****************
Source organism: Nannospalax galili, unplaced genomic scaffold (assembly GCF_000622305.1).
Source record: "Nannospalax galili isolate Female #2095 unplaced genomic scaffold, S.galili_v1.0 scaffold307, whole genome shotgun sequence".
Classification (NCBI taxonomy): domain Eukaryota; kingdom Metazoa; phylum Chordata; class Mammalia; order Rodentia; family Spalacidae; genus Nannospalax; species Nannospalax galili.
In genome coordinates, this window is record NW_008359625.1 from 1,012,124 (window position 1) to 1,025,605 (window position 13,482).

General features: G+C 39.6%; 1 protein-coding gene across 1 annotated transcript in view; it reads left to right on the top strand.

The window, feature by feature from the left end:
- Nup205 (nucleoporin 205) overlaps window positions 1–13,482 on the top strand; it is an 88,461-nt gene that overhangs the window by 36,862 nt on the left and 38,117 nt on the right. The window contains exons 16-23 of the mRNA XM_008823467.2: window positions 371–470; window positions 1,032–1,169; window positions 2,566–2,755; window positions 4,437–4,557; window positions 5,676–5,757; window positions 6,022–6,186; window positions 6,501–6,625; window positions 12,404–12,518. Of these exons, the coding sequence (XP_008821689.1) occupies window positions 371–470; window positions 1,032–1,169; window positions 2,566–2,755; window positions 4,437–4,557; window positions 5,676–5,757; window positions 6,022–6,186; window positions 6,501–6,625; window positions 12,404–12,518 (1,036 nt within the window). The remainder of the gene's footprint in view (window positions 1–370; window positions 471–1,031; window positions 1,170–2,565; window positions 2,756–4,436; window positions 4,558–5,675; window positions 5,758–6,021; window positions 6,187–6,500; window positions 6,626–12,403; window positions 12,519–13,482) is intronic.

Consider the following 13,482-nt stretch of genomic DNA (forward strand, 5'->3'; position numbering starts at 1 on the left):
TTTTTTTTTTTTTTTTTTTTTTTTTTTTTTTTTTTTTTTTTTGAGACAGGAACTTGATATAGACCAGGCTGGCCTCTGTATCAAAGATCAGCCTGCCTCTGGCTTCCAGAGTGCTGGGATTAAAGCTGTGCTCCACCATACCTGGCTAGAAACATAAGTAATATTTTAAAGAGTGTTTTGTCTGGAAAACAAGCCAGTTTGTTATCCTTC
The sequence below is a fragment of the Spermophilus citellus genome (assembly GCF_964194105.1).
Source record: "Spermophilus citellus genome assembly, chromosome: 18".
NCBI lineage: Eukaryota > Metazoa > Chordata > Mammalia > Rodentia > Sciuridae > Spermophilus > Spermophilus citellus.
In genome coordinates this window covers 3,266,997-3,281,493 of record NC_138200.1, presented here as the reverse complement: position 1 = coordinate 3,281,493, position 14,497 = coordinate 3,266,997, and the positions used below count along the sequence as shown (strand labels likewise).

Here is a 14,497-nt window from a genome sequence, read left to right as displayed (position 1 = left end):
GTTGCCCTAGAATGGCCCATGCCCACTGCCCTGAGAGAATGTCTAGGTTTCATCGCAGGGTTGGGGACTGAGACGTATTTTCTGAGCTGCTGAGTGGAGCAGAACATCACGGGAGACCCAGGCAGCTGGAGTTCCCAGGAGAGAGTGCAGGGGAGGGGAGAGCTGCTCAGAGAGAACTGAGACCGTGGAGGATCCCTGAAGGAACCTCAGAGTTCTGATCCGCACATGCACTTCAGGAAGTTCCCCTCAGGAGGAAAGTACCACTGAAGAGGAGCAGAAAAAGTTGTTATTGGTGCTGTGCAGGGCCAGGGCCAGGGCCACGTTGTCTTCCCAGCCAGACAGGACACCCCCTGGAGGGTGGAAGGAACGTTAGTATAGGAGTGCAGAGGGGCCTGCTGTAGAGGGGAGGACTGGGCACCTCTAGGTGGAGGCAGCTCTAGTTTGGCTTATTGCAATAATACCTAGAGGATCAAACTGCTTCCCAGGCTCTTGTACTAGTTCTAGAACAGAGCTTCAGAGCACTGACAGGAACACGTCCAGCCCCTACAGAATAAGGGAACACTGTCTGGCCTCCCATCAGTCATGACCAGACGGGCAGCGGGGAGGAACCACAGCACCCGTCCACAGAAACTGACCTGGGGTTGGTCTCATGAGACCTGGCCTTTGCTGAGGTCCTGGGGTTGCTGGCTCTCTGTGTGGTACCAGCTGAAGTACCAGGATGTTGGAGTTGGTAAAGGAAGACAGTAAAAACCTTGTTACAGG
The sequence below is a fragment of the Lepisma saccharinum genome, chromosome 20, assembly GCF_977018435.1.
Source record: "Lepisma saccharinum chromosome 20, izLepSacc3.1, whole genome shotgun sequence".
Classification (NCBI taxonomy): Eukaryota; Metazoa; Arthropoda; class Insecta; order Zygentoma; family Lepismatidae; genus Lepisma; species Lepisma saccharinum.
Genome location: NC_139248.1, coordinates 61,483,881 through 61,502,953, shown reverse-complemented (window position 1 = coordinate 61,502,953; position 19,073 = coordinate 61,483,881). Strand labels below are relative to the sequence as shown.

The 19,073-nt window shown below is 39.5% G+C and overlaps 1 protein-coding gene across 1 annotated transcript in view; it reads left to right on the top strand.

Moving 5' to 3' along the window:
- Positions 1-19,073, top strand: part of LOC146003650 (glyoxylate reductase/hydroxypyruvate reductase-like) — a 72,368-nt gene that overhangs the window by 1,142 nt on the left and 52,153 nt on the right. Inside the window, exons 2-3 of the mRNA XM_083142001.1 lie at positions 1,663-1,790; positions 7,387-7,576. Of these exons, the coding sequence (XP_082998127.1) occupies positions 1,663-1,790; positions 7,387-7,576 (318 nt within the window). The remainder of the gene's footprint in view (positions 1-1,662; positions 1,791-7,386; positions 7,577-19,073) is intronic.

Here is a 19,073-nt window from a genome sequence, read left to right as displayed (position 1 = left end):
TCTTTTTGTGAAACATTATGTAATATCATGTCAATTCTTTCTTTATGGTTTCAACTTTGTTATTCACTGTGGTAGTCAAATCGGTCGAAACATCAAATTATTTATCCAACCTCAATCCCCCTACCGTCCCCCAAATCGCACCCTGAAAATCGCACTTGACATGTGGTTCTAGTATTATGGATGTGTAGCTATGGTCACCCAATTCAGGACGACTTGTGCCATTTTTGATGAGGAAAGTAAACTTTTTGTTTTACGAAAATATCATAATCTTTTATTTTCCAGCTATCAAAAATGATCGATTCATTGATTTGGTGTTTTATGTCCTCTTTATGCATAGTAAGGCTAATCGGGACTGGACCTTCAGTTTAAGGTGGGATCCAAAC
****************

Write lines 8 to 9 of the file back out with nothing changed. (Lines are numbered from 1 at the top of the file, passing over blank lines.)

Consider the following 13,482-nt stretch of genomic DNA (forward strand, 5'->3'; position numbering starts at 1 on the left):
TTTTTTTTTTTTTTTTTTTTTTTTTTTTTTTTTTTTTTTTTTGAGACAGGAACTTGATATAGACCAGGCTGGCCTCTGTATCAAAGATCAGCCTGCCTCTGGCTTCCAGAGTGCTGGGATTAAAGCTGTGCTCCACCATACCTGGCTAGAAACATAAGTAATATTTTAAAGAGTGTTTTGTCTGGAAAACAAGCCAGTTTGTTATCCTTC